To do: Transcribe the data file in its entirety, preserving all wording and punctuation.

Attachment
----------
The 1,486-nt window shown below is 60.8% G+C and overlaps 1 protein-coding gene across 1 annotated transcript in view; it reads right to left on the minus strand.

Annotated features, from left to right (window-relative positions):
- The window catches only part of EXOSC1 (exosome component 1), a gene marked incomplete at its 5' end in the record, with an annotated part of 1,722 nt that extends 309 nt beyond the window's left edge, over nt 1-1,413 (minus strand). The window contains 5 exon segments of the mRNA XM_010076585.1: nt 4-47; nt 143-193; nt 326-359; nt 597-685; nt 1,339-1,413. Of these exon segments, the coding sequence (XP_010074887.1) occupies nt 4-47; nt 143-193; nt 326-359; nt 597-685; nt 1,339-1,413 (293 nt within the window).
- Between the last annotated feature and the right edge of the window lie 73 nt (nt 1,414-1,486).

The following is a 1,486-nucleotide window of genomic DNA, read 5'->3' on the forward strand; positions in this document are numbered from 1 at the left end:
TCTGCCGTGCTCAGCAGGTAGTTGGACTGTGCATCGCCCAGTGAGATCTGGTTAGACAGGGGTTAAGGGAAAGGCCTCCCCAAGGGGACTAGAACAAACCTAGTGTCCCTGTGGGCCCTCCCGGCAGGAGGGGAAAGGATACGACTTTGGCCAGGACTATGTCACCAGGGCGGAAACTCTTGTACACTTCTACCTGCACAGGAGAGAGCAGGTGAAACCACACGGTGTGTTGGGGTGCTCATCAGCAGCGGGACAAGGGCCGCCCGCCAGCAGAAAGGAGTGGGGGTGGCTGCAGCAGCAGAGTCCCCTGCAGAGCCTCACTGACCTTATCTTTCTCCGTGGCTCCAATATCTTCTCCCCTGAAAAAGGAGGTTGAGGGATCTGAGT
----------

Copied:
The 1,486-nt window shown below is 60.8% G+C and overlaps 1 protein-coding gene across 1 annotated transcript in view; it reads right to left on the minus strand.

Annotated features, from left to right (window-relative positions):
- The window catches only part of EXOSC1 (exosome component 1), a gene marked incomplete at its 5' end in the record, with an annotated part of 1,722 nt that extends 309 nt beyond the window's left edge, over nt 1-1,413 (minus strand). The window contains 5 exon segments of the mRNA XM_010076585.1: nt 4-47; nt 143-193; nt 326-359; nt 597-685; nt 1,339-1,413. Of these exon segments, the coding sequence (XP_010074887.1) occupies nt 4-47; nt 143-193; nt 326-359; nt 597-685; nt 1,339-1,413 (293 nt within the window).
- Between the last annotated feature and the right edge of the window lie 73 nt (nt 1,414-1,486).

The following is a 1,486-nucleotide window of genomic DNA, read 5'->3' on the forward strand; positions in this document are numbered from 1 at the left end:
TCTGCCGTGCTCAGCAGGTAGTTGGACTGTGCATCGCCCAGTGAGATCTGGTTAGACAGGGGTTAAGGGAAAGGCCTCCCCAAGGGGACTAGAACAAACCTAGTGTCCCTGTGGGCCCTCCCGGCAGGAGGGGAAAGGATACGACTTTGGCCAGGACTATGTCACCAGGGCGGAAACTCTTGTACACTTCTACCTGCACAGGAGAGAGCAGGTGAAACCACACGGTGTGTTGGGGTGCTCATCAGCAGCGGGACAAGGGCCGCCCGCCAGCAGAAAGGAGTGGGGGTGGCTGCAGCAGCAGAGTCCCCTGCAGAGCCTCACTGACCTTATCTTTCTCCGTGGCTCCAATATCTTCTCCCCTGAAAAAGGAGGTTGAGGGATCTGAGT